• Onion Pizza: my husband absolutely loves onions and wants to eat them all the time. Especially, caramelized onions. So I brushed some olive oil on the sourdough pizza crust, added a bunch of caramelized onions on top, and sprinkled crumbled goat cheese over it. This is such a surprisingly good recipe! Try it!
Other sourdough recipes you might like


Sourdough Skillet Cornbread


Sourdough Crackers


No-Knead Sourdough Bread


Sourdough Life-Changing Bread


German Whole-Grain Sourdough Bread


Pumkpin Sourdough Bread Pudding


Sourdough Pasta


Shop this post:


KitchenAid stand mixer


Rolling pin


Wooden pastry brush


12.5″ cast iron skillet


Leather sleeve for cast iron


Ilve Nostaglie stove


Half baker’s sheet


Silicone baking mat


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You Will Love This Easy Sourdough Pizza Crust Recipe That Gives You A
Recipe details
  • 3  12" pizzas
  • Prep time: 15 Minutes Cook time: 7 Minutes Total time: 22 min
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Ingredients

  • 3 cups flour
  • 1 1/2 tsp salt
  • 1 tsp yeast
  • 2 TBSP olive oil
  • 1/4 cup sourdough starter
Instructions

Either the night before or on the morning of the evening when you want to bake your sourdough pizza, start making the dough.
In a medium sized bowl or the bowl of your stand mixer, combine 3 cups (300g) of flour, 1 ½ tsp of salt, and 1 tsp of instant or dry yeast. Stir the dry ingredient to combine.
To this bowl add 2 tablespoons of olive oil, ¼ cup (90g) of sourdough starter, and ¾ cup (180 ml) of warm water. I like to add ½ cup of water first and add the remaining ¼ cup later, if needed. You want this dough to be on the slightly sticky side but not so much that it sticks to your hands.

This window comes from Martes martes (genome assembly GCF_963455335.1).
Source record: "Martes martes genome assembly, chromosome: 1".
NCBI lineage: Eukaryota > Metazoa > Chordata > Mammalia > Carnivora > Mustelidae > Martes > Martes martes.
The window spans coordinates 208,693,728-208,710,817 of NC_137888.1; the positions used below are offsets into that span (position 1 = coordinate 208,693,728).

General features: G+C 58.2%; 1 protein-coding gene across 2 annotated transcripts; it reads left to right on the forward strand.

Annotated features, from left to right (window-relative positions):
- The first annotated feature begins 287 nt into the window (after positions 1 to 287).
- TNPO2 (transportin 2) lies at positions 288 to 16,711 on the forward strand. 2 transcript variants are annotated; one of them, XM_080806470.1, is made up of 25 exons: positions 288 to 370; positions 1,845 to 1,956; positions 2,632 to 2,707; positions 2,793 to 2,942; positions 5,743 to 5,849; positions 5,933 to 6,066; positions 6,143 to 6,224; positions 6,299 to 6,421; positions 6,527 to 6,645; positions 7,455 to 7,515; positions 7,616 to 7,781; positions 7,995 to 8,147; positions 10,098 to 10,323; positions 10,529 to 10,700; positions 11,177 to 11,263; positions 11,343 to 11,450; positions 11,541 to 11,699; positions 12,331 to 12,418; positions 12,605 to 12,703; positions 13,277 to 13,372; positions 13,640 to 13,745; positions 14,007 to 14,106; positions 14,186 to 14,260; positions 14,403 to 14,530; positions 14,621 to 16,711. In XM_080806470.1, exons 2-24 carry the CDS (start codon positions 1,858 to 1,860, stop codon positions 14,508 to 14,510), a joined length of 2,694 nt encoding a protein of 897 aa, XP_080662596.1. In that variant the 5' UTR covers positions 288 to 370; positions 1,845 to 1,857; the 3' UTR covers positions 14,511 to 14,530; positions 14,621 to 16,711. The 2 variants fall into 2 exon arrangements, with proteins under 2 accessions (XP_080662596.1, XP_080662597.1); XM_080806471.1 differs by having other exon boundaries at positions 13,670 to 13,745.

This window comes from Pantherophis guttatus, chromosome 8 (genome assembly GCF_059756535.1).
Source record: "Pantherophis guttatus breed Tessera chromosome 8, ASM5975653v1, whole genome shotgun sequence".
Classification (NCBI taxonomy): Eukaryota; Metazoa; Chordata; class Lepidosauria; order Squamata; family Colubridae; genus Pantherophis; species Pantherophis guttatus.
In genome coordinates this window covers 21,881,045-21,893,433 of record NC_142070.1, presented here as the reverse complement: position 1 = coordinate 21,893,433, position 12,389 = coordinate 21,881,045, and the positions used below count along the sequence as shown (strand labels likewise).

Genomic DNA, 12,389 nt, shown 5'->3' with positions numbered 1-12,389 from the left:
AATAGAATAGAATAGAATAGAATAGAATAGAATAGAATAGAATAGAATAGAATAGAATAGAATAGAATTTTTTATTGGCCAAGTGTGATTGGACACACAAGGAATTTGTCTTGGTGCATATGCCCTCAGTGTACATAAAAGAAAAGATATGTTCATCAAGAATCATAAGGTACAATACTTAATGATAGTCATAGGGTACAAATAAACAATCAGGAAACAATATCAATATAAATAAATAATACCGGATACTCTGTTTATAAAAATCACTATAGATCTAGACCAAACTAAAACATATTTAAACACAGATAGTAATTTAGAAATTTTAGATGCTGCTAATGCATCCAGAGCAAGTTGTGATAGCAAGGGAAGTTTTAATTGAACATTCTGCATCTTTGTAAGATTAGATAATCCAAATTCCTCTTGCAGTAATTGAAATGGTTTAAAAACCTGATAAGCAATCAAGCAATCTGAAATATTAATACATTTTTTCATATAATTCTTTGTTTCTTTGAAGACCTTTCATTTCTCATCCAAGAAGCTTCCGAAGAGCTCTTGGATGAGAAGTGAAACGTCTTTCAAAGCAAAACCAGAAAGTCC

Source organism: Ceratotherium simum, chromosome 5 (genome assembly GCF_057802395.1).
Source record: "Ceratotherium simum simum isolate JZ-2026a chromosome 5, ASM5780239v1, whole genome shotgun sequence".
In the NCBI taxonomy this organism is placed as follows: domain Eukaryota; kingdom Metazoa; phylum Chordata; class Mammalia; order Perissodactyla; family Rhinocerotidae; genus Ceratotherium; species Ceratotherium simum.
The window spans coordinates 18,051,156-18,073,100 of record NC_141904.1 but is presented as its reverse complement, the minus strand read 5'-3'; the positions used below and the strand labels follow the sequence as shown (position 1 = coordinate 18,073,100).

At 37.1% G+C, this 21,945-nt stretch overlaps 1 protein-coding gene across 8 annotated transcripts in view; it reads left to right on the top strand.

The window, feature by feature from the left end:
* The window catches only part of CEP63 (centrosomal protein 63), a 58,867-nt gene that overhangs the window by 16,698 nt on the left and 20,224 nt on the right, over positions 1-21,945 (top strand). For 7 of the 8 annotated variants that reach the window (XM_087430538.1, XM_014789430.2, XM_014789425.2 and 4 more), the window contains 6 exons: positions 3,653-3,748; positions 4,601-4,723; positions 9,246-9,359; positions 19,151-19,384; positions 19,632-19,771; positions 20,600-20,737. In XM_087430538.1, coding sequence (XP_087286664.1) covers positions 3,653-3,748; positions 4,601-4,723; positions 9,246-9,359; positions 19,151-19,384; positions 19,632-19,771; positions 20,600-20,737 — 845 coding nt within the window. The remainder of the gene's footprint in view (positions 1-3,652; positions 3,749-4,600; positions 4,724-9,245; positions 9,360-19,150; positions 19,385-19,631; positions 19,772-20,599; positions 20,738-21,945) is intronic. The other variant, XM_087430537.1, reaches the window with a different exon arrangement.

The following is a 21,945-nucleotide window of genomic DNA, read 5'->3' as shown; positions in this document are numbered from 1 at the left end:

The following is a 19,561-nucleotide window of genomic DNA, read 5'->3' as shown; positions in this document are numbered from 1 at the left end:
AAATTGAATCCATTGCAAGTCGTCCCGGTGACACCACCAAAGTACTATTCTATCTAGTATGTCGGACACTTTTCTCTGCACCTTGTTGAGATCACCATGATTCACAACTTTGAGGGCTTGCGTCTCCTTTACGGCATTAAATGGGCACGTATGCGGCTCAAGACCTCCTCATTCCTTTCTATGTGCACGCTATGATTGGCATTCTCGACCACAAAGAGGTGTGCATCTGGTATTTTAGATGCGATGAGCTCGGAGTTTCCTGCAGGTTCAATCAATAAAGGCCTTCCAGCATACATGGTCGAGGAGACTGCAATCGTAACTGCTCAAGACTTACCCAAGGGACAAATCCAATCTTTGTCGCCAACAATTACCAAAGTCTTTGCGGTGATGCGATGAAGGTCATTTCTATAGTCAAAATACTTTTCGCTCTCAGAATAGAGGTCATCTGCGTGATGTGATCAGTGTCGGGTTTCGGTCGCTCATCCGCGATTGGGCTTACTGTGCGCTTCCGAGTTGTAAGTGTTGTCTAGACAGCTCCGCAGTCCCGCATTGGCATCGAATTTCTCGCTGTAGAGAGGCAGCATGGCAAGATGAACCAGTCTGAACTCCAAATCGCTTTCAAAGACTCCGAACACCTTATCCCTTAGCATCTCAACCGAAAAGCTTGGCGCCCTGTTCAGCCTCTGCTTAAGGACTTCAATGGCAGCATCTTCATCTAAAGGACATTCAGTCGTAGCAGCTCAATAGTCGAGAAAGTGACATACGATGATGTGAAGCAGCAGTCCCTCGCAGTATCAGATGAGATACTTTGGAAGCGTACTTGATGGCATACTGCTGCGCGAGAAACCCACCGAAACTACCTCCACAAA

Either with your hands on a work surface or with the dough hook attachment of your stand mixer, knead the dough for 5-10 minutes.
Form the dough into a ball and place it in a non-reactive bowl. Lightly cover the bowl with a beeswax wrap or other lid.
Let the dough rest in a cool kitchen on the counter or otherwise in the refrigerator for at least 4 hours. For best results, let the dough rest for 8-24 hours.
Remove the dough from the bowl and transfer it to a lightly floured work surface.
Cut it in half for two 15" pizza crusts or in 3 equal portions for 3 12" pizza crusts.
With a rolling pin, roll the pizza dough out into disks.
I like to brush some olive oil onto the pizza dough with a pastry brush. This helps your pizza not getting soggy when adding toppings. It also give the pizza crust a nice crunch if you're baking it blind.
You can bake this crust blind (see below how to keep it for later) or add your favorite toppings (also see below).
Bake at 450˚-500˚F or under the broiler until the cheese is bubbly and golden-brown.
Anja